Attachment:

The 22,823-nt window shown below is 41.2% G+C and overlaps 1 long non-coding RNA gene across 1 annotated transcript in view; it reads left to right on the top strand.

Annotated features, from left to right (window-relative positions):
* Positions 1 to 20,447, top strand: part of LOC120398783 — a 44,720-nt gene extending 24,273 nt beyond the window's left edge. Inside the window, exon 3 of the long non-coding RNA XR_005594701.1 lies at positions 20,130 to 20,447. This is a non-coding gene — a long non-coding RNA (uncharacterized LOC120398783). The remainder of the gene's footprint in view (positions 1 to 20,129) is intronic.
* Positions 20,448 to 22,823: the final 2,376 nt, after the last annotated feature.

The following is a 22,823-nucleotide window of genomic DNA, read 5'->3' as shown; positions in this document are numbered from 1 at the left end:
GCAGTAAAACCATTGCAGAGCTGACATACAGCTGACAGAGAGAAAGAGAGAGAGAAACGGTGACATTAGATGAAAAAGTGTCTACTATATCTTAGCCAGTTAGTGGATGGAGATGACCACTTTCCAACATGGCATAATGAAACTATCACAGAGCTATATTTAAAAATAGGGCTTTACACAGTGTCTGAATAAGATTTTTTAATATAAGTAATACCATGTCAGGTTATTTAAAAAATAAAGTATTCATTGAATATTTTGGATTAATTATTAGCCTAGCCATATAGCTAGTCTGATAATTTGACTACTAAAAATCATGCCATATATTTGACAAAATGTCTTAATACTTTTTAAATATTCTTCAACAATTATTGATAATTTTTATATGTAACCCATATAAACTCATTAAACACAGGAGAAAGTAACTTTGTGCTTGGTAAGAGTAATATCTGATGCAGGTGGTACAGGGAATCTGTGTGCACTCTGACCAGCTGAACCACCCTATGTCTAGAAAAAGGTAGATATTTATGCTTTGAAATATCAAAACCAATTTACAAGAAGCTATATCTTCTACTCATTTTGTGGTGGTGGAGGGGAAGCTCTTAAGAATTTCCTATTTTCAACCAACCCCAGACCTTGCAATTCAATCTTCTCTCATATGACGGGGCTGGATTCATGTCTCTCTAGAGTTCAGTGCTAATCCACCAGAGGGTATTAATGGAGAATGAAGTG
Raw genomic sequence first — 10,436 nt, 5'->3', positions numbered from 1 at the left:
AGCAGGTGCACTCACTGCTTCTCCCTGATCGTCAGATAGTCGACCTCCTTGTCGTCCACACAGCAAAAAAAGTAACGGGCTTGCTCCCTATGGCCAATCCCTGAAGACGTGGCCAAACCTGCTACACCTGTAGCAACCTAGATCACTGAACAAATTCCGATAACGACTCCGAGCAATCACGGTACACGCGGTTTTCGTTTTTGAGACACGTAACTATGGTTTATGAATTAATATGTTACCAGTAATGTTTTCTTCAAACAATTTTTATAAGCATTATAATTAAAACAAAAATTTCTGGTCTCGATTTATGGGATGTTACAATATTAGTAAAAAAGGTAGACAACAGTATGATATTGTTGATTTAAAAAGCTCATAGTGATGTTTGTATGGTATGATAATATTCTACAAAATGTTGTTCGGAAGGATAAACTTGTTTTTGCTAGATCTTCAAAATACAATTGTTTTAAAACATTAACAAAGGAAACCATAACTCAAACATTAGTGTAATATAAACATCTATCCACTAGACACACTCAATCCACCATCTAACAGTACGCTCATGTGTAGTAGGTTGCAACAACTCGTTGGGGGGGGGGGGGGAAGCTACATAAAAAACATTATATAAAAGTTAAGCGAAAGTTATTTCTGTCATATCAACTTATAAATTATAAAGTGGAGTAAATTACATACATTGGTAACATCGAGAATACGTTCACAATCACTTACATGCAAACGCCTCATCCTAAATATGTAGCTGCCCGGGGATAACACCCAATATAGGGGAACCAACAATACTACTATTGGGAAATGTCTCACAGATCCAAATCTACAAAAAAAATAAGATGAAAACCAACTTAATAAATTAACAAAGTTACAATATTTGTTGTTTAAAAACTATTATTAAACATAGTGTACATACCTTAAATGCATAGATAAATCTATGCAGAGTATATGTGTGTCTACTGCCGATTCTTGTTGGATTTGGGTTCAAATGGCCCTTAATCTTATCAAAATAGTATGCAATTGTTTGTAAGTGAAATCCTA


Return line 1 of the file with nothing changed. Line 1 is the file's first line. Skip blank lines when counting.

The 22,823-nt window shown below is 41.2% G+C and overlaps 1 long non-coding RNA gene across 1 annotated transcript in view; it reads left to right on the top strand.